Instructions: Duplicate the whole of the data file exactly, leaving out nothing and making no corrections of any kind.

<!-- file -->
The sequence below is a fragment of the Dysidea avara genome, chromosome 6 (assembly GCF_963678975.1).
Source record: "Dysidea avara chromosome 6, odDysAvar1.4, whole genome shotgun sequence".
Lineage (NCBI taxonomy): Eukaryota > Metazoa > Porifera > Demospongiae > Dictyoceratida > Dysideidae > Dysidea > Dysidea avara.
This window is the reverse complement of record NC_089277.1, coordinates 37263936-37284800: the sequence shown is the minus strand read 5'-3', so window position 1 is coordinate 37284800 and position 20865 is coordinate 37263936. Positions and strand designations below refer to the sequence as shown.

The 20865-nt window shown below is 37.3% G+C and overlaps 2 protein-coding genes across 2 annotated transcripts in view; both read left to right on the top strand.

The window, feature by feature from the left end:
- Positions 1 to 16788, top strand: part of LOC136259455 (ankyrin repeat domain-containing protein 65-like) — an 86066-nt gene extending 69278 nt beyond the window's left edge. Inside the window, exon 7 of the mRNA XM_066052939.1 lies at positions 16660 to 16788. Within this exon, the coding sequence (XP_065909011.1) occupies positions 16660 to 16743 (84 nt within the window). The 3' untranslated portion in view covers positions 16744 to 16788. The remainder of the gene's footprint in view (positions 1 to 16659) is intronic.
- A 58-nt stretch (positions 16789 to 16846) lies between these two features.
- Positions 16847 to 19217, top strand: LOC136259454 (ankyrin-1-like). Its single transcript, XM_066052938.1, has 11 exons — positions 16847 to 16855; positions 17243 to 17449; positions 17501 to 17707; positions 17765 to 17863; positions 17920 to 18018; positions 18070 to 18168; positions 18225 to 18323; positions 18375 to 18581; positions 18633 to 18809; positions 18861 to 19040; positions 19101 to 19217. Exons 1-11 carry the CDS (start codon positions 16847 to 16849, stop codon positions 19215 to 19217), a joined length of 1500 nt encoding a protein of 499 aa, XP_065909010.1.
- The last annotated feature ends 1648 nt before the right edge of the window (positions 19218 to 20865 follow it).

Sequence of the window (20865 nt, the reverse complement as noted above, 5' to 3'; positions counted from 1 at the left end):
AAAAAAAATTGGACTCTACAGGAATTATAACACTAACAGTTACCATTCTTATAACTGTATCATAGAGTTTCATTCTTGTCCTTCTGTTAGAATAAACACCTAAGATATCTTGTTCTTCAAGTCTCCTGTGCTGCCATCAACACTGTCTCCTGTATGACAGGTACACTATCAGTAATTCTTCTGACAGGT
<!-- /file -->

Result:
The sequence below is a fragment of the Dysidea avara genome, chromosome 6 (assembly GCF_963678975.1).
Source record: "Dysidea avara chromosome 6, odDysAvar1.4, whole genome shotgun sequence".
Lineage (NCBI taxonomy): Eukaryota > Metazoa > Porifera > Demospongiae > Dictyoceratida > Dysideidae > Dysidea > Dysidea avara.
This window is the reverse complement of record NC_089277.1, coordinates 37263936-37284800: the sequence shown is the minus strand read 5'-3', so window position 1 is coordinate 37284800 and position 20865 is coordinate 37263936. Positions and strand designations below refer to the sequence as shown.

The 20865-nt window shown below is 37.3% G+C and overlaps 2 protein-coding genes across 2 annotated transcripts in view; both read left to right on the top strand.

The window, feature by feature from the left end:
- Positions 1 to 16788, top strand: part of LOC136259455 (ankyrin repeat domain-containing protein 65-like) — an 86066-nt gene extending 69278 nt beyond the window's left edge. Inside the window, exon 7 of the mRNA XM_066052939.1 lies at positions 16660 to 16788. Within this exon, the coding sequence (XP_065909011.1) occupies positions 16660 to 16743 (84 nt within the window). The 3' untranslated portion in view covers positions 16744 to 16788. The remainder of the gene's footprint in view (positions 1 to 16659) is intronic.
- A 58-nt stretch (positions 16789 to 16846) lies between these two features.
- Positions 16847 to 19217, top strand: LOC136259454 (ankyrin-1-like). Its single transcript, XM_066052938.1, has 11 exons — positions 16847 to 16855; positions 17243 to 17449; positions 17501 to 17707; positions 17765 to 17863; positions 17920 to 18018; positions 18070 to 18168; positions 18225 to 18323; positions 18375 to 18581; positions 18633 to 18809; positions 18861 to 19040; positions 19101 to 19217. Exons 1-11 carry the CDS (start codon positions 16847 to 16849, stop codon positions 19215 to 19217), a joined length of 1500 nt encoding a protein of 499 aa, XP_065909010.1.
- The last annotated feature ends 1648 nt before the right edge of the window (positions 19218 to 20865 follow it).

Sequence of the window (20865 nt, the reverse complement as noted above, 5' to 3'; positions counted from 1 at the left end):
AAAAAAAATTGGACTCTACAGGAATTATAACACTAACAGTTACCATTCTTATAACTGTATCATAGAGTTTCATTCTTGTCCTTCTGTTAGAATAAACACCTAAGATATCTTGTTCTTCAAGTCTCCTGTGCTGCCATCAACACTGTCTCCTGTATGACAGGTACACTATCAGTAATTCTTCTGACAGGT